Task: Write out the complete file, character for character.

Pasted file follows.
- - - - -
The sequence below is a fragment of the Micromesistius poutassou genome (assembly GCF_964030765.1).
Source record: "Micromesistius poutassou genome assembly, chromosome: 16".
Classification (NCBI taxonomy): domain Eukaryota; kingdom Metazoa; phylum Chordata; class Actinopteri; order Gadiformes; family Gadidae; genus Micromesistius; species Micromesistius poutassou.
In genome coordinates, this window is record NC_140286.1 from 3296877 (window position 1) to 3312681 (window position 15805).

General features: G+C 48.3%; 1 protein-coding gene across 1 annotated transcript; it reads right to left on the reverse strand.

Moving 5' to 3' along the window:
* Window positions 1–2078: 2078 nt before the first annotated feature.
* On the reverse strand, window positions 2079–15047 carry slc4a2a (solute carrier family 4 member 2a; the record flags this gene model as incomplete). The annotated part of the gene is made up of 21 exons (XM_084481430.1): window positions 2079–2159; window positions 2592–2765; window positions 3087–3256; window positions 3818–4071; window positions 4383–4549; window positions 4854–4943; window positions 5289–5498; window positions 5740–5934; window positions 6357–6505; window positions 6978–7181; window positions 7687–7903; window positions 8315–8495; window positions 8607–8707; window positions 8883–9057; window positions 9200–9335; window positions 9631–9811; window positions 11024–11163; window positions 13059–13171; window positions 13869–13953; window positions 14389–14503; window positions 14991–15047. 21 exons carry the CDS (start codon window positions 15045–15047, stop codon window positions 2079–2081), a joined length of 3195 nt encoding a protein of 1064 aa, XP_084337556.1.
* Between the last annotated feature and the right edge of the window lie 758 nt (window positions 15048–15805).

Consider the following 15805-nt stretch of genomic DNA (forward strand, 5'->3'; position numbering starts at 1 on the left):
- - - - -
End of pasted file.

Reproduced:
The sequence below is a fragment of the Micromesistius poutassou genome (assembly GCF_964030765.1).
Source record: "Micromesistius poutassou genome assembly, chromosome: 16".
Classification (NCBI taxonomy): domain Eukaryota; kingdom Metazoa; phylum Chordata; class Actinopteri; order Gadiformes; family Gadidae; genus Micromesistius; species Micromesistius poutassou.
In genome coordinates, this window is record NC_140286.1 from 3296877 (window position 1) to 3312681 (window position 15805).

General features: G+C 48.3%; 1 protein-coding gene across 1 annotated transcript; it reads right to left on the reverse strand.

Moving 5' to 3' along the window:
* Window positions 1–2078: 2078 nt before the first annotated feature.
* On the reverse strand, window positions 2079–15047 carry slc4a2a (solute carrier family 4 member 2a; the record flags this gene model as incomplete). The annotated part of the gene is made up of 21 exons (XM_084481430.1): window positions 2079–2159; window positions 2592–2765; window positions 3087–3256; window positions 3818–4071; window positions 4383–4549; window positions 4854–4943; window positions 5289–5498; window positions 5740–5934; window positions 6357–6505; window positions 6978–7181; window positions 7687–7903; window positions 8315–8495; window positions 8607–8707; window positions 8883–9057; window positions 9200–9335; window positions 9631–9811; window positions 11024–11163; window positions 13059–13171; window positions 13869–13953; window positions 14389–14503; window positions 14991–15047. 21 exons carry the CDS (start codon window positions 15045–15047, stop codon window positions 2079–2081), a joined length of 3195 nt encoding a protein of 1064 aa, XP_084337556.1.
* Between the last annotated feature and the right edge of the window lie 758 nt (window positions 15048–15805).

Consider the following 15805-nt stretch of genomic DNA (forward strand, 5'->3'; position numbering starts at 1 on the left):